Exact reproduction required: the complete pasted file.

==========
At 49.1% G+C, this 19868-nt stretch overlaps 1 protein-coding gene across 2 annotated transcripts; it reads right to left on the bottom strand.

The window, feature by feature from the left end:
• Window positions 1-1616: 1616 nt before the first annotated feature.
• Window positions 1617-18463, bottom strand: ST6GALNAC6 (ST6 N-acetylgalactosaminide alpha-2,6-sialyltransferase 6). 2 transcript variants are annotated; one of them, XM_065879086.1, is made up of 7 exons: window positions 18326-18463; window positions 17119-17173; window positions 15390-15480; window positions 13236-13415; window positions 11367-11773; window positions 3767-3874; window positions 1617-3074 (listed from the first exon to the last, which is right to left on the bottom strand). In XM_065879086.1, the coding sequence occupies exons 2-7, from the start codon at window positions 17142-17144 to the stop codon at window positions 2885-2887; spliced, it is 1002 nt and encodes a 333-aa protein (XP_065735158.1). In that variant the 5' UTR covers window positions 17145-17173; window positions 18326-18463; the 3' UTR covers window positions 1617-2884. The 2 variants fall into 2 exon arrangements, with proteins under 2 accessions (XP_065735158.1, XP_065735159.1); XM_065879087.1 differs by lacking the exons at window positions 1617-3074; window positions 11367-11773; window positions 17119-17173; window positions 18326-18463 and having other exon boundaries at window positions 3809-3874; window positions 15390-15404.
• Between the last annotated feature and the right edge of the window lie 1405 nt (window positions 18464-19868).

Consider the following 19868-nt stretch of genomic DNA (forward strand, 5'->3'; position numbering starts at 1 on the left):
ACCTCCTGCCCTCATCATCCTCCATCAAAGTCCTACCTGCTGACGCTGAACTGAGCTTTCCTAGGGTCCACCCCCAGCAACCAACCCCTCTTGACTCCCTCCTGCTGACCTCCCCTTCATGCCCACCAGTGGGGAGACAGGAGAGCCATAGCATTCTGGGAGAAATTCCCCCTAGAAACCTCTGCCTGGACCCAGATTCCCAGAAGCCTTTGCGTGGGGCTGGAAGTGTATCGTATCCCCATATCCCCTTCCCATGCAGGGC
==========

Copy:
At 49.1% G+C, this 19868-nt stretch overlaps 1 protein-coding gene across 2 annotated transcripts; it reads right to left on the bottom strand.

The window, feature by feature from the left end:
• Window positions 1-1616: 1616 nt before the first annotated feature.
• Window positions 1617-18463, bottom strand: ST6GALNAC6 (ST6 N-acetylgalactosaminide alpha-2,6-sialyltransferase 6). 2 transcript variants are annotated; one of them, XM_065879086.1, is made up of 7 exons: window positions 18326-18463; window positions 17119-17173; window positions 15390-15480; window positions 13236-13415; window positions 11367-11773; window positions 3767-3874; window positions 1617-3074 (listed from the first exon to the last, which is right to left on the bottom strand). In XM_065879086.1, the coding sequence occupies exons 2-7, from the start codon at window positions 17142-17144 to the stop codon at window positions 2885-2887; spliced, it is 1002 nt and encodes a 333-aa protein (XP_065735158.1). In that variant the 5' UTR covers window positions 17145-17173; window positions 18326-18463; the 3' UTR covers window positions 1617-2884. The 2 variants fall into 2 exon arrangements, with proteins under 2 accessions (XP_065735158.1, XP_065735159.1); XM_065879087.1 differs by lacking the exons at window positions 1617-3074; window positions 11367-11773; window positions 17119-17173; window positions 18326-18463 and having other exon boundaries at window positions 3809-3874; window positions 15390-15404.
• Between the last annotated feature and the right edge of the window lie 1405 nt (window positions 18464-19868).

Consider the following 19868-nt stretch of genomic DNA (forward strand, 5'->3'; position numbering starts at 1 on the left):
ACCTCCTGCCCTCATCATCCTCCATCAAAGTCCTACCTGCTGACGCTGAACTGAGCTTTCCTAGGGTCCACCCCCAGCAACCAACCCCTCTTGACTCCCTCCTGCTGACCTCCCCTTCATGCCCACCAGTGGGGAGACAGGAGAGCCATAGCATTCTGGGAGAAATTCCCCCTAGAAACCTCTGCCTGGACCCAGATTCCCAGAAGCCTTTGCGTGGGGCTGGAAGTGTATCGTATCCCCATATCCCCTTCCCATGCAGGGC